Data Structures and Programming Techniques

39

Slide40Disjoint-Set Forests

In the faster implementation of disjoint sets, we represent sets by rooted trees.Each node of a tree represents one set member and each tree represents a set.In a tree, each set member points only to its parent. The root of each tree contains the representative of the set and is its own parent.For many sets, we have a disjoint-set forest.

Data Structures and Programming Techniques

40

Slide41Example: the Sets {b, c, e, h} and{d, f, g}

Data Structures and Programming Techniques

41

c

h

e

b

f

d

g

The

representatives

of the two sets are c and f.

Slide42Implementing Make-Set,Find-Set and Union

A Make-Set operation simply creates a tree with just one node.A Find-Set operation can be implemented by chasing parent pointers until we find the root of the tree. The nodes visited on this path towards the root constitute the find-path.A Union operation can be implemented by making the root of one tree to point to the root of the other.

Data Structures and Programming Techniques

42

Slide43Example: the Union of Sets {b, c, e, h} and {d, f, g}

Data Structures and Programming Techniques

43

c

h

e

b

f

d

g

Slide44Complexity

With the previous data structure, we do not improve on the linked-list implementation.A sequence of Union operations may create a tree that is just a linear chain of nodes. Then, a Find-Set operation can take time. Similarly, for a Union operation.By using the following two heuristics, we can achieve a running time that is almost linear in the number of operations .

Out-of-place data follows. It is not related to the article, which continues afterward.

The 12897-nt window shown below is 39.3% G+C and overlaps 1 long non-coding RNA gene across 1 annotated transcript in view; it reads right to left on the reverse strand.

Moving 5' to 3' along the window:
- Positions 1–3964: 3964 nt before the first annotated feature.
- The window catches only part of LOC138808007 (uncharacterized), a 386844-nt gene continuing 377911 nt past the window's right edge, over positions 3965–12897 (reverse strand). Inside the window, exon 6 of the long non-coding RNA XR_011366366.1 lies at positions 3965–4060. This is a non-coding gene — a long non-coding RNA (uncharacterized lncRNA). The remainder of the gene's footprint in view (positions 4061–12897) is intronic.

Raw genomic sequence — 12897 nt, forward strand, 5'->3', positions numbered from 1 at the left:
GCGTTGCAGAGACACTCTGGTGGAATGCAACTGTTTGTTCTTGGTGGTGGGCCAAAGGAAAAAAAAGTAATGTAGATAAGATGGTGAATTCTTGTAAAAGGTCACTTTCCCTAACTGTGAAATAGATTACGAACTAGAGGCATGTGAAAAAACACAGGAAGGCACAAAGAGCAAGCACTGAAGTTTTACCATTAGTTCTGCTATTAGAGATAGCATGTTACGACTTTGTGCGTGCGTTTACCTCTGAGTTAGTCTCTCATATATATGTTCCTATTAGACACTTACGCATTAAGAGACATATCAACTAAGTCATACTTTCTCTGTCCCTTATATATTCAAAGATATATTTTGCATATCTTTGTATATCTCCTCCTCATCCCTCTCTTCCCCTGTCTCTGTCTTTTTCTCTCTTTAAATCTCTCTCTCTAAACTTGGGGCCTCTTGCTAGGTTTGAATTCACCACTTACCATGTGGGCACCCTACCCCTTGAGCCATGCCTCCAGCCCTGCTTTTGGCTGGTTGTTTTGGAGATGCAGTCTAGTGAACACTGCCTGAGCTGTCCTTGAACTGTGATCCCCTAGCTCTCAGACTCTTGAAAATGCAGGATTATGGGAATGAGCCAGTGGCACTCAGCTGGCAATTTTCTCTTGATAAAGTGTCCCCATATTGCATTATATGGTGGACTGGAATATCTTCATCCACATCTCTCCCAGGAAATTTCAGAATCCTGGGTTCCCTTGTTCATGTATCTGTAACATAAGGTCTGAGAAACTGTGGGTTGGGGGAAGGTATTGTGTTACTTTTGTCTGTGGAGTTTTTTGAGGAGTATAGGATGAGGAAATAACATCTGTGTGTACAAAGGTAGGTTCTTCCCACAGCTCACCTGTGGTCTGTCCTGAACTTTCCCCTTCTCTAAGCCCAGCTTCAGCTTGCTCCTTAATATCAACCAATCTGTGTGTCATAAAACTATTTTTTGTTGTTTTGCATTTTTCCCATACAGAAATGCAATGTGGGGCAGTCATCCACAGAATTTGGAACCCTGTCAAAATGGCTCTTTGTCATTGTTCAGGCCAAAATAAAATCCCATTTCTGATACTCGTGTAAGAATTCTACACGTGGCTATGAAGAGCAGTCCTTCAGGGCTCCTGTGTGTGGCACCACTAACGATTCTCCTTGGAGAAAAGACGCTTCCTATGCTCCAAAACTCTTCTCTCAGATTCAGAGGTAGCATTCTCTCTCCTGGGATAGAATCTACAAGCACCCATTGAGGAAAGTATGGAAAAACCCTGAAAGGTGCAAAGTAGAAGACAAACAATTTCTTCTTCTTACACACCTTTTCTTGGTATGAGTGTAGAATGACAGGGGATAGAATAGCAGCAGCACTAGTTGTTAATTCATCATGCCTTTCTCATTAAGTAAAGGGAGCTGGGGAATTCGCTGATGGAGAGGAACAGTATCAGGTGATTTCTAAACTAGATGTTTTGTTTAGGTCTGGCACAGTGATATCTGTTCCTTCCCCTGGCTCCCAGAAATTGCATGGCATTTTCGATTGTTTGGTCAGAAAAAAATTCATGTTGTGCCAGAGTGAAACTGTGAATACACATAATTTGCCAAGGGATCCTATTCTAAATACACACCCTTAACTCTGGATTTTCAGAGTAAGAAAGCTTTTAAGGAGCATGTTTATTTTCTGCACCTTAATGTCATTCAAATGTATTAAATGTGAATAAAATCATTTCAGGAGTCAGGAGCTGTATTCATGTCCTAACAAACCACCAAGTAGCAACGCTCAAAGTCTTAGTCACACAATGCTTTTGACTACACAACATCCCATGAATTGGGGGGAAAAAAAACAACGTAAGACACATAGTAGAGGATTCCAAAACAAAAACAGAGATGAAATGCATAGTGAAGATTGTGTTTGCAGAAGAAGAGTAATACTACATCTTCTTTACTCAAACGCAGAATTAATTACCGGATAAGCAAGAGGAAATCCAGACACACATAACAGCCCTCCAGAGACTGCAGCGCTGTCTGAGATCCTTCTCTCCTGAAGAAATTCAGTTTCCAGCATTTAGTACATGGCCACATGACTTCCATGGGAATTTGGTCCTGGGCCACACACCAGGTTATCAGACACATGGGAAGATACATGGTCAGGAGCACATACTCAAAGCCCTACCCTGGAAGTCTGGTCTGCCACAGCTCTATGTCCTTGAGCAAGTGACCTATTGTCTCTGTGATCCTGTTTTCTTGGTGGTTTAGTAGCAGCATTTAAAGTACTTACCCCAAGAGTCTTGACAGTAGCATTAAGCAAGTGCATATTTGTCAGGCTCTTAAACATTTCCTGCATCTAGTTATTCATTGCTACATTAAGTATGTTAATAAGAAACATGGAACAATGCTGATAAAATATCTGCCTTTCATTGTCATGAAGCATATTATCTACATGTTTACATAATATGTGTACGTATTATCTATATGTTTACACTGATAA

Data Structures and Programming Techniques

44

Slide45The Union by Rank Heuristic

The first heuristic, union by rank, is similar to the weighted union heuristic we used with the linked list representation.The idea is to make the root of the tree with fewer nodes to point to the root of the tree with more nodes.We will not explicitly keep track of the size of the subtree rooted at each node. Instead, for each node, we maintain a rank that approximates the logarithm of the size of the subtree rooted at the node and is also an upper bound on the height of the node (i.e., the number of edges in the longest path between and a descendant leaf).In union by rank, the root with the smaller rank is made to point to the root with the larger rank during a Union operation.